Are we stupid or what?

So I was reading in a green newsletter on automotive stuff, and found some more evidence that we in the US are stupid (not that this evidence is hard to find).

Stupid #1: Gas prices are down, due to falling demand, mostly because of the recession. But recessions only last a couple of years, and the world population keeps growing. So gas will cost more again, it’s not an “if”, it’s a “when”.

And cars last a lot longer than recessions last. On average, a car lasts about 15 years before it’s scrapped. So you’d think that what is bought today would reflect some consideration that gas will be expensive again, like it was not that long ago….

Alas, no. John Sousanis at WardsAuto.com reports that high efficiency cars lost market share, dropping a massive 23.5% year on year. That’s the bad news. And it means that most buyers don’t look at the exposure to future cost when they buy, just what purchase fits with TODAYS budget! (what a shock they are in for when gas prices rise again). The good news is that even though market share dropped, total sales were up slightly. It’s just that other classes of cars rose much faster.

Stupid #2: In Europe, the automakers get credit for the fuel efficiency from start/stop systems. Here in the US, the EPA driving cycle tests don’t have the cars idling, so they get no credit in MPG ratings for having start/stop. PSA (Peugot and Citroen to us US people) has a goal to ship 1 million stop/start systems on some of the new cars  (just not in the US). For the models listed, they anticipate a 15% fuel efficiency increase in city driving, and a whopping 30% savings in traffic jams! Anyway, this is driven by the impending EU level 6 emissions regulations, that require even more reductions in CO2 per mile. (That’s just another way of saying increased MPG.) For those that are wondering, the start/stop system uses the same amount of fuel as idling for 3 seconds. So every time it’s employed and the stop time is longer than 3 seconds, it saves fuel.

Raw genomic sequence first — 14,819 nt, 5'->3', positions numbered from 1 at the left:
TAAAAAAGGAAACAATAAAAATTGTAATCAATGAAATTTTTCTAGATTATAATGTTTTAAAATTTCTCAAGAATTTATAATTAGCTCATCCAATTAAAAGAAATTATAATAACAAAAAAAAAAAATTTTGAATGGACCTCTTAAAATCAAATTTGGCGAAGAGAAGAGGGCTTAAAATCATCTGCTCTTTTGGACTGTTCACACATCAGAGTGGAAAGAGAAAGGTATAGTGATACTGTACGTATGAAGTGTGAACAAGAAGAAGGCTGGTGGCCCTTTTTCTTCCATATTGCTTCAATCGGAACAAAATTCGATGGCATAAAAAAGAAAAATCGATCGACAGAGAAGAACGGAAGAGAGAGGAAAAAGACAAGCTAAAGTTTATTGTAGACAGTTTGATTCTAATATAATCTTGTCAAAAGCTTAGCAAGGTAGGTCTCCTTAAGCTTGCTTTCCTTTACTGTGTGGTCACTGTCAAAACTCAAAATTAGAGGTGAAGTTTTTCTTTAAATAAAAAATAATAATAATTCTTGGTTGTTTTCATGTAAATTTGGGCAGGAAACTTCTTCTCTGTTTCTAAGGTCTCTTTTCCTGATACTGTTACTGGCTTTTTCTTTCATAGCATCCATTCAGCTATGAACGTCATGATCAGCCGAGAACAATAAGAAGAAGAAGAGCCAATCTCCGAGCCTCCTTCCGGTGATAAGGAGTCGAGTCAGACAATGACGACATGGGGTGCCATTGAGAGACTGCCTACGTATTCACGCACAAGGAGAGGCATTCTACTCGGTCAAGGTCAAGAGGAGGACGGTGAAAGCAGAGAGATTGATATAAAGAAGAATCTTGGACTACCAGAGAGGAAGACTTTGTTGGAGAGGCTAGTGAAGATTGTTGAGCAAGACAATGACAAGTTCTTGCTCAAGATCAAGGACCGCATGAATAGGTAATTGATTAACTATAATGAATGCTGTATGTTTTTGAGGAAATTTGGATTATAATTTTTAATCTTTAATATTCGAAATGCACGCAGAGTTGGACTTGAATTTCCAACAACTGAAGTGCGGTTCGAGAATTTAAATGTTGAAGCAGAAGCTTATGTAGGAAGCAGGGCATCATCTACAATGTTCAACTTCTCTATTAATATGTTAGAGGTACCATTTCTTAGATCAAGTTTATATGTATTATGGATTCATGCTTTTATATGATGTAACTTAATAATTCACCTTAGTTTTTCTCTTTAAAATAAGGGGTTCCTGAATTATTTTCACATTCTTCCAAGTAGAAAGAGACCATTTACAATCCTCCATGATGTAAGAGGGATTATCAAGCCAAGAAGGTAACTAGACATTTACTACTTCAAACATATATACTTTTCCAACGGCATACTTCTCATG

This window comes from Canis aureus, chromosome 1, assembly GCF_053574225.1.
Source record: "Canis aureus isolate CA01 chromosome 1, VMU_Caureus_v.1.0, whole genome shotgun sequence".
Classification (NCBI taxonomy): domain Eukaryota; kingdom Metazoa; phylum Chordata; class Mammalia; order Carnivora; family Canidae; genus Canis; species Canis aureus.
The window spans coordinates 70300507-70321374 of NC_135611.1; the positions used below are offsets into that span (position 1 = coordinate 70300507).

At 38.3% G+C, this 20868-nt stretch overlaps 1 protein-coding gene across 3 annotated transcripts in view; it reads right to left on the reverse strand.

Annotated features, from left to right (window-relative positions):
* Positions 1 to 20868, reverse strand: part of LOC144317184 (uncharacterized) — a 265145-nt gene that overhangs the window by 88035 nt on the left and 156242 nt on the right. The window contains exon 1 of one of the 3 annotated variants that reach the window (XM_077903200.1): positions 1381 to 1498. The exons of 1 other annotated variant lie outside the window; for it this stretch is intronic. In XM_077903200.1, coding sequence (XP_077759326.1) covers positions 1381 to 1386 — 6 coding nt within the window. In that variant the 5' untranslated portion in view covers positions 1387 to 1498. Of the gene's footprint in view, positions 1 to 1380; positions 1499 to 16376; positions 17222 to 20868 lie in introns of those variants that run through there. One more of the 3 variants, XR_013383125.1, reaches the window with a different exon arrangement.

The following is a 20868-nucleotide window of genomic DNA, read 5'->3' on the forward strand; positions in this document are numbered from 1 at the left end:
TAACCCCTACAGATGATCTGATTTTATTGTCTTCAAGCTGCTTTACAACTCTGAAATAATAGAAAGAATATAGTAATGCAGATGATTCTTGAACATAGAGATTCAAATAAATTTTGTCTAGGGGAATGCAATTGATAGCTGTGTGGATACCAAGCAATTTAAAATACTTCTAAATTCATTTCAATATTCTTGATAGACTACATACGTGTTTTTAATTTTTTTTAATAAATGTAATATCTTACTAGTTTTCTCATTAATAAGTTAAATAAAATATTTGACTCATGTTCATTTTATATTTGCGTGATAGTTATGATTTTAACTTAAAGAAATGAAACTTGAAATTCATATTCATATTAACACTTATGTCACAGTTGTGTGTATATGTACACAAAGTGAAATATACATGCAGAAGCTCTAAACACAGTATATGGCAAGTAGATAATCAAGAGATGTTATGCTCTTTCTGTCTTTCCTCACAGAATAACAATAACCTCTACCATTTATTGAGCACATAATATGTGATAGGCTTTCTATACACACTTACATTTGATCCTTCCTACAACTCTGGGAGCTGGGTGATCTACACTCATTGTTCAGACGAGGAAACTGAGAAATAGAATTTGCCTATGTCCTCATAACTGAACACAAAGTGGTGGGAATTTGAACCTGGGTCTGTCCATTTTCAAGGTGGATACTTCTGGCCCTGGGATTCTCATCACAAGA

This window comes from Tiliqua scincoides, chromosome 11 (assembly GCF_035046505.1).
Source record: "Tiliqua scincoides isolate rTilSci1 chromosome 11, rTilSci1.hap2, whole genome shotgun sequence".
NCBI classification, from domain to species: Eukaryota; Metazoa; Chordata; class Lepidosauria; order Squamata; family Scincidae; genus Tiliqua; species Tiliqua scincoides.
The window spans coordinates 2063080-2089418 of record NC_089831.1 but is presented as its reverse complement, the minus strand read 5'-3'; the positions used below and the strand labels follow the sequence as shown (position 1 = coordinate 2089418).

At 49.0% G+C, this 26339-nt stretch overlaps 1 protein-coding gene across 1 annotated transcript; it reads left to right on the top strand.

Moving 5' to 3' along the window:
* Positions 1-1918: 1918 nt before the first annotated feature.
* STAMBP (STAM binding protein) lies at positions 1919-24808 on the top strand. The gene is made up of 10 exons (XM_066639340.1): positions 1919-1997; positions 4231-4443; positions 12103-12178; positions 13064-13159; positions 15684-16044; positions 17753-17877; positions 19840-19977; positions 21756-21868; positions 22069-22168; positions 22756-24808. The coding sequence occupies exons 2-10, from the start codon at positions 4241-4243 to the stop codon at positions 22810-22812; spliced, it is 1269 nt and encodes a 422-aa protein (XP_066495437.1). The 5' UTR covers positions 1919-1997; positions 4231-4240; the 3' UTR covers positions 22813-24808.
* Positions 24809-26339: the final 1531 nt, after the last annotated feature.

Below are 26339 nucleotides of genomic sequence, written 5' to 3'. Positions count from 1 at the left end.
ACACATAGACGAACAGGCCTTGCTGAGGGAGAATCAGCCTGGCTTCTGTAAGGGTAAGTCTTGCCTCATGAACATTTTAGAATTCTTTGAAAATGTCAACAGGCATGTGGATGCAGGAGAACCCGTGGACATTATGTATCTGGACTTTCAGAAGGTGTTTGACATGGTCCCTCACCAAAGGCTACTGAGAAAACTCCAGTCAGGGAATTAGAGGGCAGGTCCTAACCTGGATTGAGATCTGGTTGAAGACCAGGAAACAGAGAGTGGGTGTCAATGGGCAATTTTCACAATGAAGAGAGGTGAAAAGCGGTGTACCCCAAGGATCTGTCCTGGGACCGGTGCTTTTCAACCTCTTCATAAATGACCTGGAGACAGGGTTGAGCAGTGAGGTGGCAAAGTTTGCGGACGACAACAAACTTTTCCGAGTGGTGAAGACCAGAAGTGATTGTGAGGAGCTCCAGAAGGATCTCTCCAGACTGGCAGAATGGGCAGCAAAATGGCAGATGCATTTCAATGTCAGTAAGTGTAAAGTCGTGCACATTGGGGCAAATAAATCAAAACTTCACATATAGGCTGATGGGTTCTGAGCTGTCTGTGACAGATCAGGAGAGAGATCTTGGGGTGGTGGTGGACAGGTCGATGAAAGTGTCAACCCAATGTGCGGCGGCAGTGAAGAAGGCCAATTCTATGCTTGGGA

But they don’t sell any cars here in the US. At a recent WAJ event, Jim McDowell, Director of Marketing for MINIUSA, was asked about the start/stop system that MINI offers in the EU. “It’s not coming here. The EPA doesn’t give any credit for the system and then it’s just a cost adder.” This is sad on two fronts: First is that the EPA doesn’t just modify the driving cycle to give some credit for start/stop systems, and that MINI thinks that real world efficiency numbers from actual drivers won’t get any traction, since buyers will just compare the CAFE numbers on the window sticker. Based on how the US buyers make thier purchase decisions, I fear that he’s correct too.

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